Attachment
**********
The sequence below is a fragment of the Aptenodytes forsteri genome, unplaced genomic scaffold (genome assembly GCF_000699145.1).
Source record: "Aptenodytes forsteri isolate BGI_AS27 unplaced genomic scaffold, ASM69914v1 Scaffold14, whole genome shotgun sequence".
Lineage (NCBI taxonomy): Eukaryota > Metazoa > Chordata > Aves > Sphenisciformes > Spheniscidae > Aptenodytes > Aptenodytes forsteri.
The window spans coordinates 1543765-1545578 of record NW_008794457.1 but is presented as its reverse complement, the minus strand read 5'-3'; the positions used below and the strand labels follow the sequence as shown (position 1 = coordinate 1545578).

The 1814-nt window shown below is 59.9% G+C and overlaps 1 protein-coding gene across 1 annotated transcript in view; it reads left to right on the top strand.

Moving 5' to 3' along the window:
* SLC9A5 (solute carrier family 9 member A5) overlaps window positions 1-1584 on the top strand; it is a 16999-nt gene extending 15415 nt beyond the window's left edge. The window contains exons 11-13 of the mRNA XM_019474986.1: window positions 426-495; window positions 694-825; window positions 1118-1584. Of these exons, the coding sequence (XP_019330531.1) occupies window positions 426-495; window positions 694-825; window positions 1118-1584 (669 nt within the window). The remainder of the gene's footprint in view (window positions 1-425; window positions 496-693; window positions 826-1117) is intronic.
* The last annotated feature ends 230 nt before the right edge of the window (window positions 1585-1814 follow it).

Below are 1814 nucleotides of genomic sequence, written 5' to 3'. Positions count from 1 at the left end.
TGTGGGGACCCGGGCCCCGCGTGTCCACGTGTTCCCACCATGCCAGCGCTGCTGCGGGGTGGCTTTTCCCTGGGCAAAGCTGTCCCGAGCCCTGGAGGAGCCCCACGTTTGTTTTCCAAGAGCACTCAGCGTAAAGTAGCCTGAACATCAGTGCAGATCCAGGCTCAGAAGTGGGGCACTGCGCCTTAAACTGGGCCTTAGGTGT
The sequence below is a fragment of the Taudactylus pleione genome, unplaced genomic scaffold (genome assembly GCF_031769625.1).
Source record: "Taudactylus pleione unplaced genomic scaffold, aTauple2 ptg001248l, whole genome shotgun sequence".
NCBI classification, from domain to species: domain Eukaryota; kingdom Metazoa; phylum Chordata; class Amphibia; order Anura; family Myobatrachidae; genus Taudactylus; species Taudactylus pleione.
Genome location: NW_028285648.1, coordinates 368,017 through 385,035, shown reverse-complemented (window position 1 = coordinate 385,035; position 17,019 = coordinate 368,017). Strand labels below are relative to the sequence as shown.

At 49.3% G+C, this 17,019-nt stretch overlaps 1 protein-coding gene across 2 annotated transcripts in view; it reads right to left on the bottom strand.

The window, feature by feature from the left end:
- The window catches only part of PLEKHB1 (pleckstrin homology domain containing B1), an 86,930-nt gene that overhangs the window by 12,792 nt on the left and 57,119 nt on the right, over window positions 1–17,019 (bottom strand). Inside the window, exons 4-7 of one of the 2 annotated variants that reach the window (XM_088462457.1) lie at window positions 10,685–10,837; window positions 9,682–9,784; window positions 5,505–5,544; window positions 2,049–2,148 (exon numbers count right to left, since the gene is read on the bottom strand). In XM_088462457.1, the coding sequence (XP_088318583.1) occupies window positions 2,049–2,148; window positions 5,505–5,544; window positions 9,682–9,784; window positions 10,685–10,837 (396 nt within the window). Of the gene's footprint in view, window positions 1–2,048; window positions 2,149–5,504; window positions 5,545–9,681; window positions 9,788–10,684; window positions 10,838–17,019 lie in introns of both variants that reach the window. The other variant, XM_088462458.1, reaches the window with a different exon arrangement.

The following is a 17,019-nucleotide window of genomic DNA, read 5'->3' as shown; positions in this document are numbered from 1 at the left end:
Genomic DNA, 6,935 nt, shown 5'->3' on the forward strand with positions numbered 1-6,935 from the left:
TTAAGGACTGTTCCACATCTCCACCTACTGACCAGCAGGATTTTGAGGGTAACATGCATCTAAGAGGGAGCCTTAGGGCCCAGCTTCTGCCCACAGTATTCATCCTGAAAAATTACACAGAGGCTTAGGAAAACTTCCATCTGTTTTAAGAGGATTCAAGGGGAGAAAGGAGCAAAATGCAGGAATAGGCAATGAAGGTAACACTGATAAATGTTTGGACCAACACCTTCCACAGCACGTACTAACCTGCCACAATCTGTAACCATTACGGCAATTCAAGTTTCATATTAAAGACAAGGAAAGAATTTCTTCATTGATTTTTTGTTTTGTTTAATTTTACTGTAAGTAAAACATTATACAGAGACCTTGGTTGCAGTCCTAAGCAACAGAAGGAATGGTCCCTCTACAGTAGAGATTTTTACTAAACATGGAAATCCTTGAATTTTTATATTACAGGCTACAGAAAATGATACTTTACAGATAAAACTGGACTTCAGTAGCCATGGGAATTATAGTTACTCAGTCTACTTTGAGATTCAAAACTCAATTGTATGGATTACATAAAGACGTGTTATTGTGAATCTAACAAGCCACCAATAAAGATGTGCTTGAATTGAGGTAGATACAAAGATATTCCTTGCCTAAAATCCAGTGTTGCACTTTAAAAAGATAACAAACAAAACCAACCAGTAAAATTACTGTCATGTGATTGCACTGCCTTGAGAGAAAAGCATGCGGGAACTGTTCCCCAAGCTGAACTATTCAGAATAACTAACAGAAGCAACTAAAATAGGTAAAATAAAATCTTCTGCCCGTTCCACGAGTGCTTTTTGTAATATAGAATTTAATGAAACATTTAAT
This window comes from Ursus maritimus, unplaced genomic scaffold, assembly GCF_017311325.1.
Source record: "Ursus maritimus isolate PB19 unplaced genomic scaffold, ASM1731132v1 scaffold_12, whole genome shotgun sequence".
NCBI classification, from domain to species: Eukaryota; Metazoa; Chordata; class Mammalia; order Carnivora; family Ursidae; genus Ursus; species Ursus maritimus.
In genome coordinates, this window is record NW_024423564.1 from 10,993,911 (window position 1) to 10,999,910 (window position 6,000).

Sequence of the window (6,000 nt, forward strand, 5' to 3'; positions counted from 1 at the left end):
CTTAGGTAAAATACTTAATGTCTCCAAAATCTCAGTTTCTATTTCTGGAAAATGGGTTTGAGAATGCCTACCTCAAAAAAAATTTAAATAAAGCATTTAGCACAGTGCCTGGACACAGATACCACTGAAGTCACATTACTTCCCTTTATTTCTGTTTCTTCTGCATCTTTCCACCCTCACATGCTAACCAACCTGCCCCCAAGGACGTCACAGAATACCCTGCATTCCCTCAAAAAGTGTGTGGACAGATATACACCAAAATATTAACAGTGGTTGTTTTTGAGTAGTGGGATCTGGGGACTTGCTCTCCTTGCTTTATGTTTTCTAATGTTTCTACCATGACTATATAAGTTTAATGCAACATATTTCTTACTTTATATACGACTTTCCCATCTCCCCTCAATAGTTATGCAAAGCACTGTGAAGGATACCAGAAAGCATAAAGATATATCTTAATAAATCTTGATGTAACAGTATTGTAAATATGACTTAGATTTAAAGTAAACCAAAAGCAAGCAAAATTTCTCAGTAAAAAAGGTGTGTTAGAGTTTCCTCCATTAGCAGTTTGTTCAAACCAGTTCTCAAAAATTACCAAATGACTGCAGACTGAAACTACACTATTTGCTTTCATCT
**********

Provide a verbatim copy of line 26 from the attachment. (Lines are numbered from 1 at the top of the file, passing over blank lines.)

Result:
CTTAGGTAAAATACTTAATGTCTCCAAAATCTCAGTTTCTATTTCTGGAAAATGGGTTTGAGAATGCCTACCTCAAAAAAAATTTAAATAAAGCATTTAGCACAGTGCCTGGACACAGATACCACTGAAGTCACATTACTTCCCTTTATTTCTGTTTCTTCTGCATCTTTCCACCCTCACATGCTAACCAACCTGCCCCCAAGGACGTCACAGAATACCCTGCATTCCCTCAAAAAGTGTGTGGACAGATATACACCAAAATATTAACAGTGGTTGTTTTTGAGTAGTGGGATCTGGGGACTTGCTCTCCTTGCTTTATGTTTTCTAATGTTTCTACCATGACTATATAAGTTTAATGCAACATATTTCTTACTTTATATACGACTTTCCCATCTCCCCTCAATAGTTATGCAAAGCACTGTGAAGGATACCAGAAAGCATAAAGATATATCTTAATAAATCTTGATGTAACAGTATTGTAAATATGACTTAGATTTAAAGTAAACCAAAAGCAAGCAAAATTTCTCAGTAAAAAAGGTGTGTTAGAGTTTCCTCCATTAGCAGTTTGTTCAAACCAGTTCTCAAAAATTACCAAATGACTGCAGACTGAAACTACACTATTTGCTTTCATCT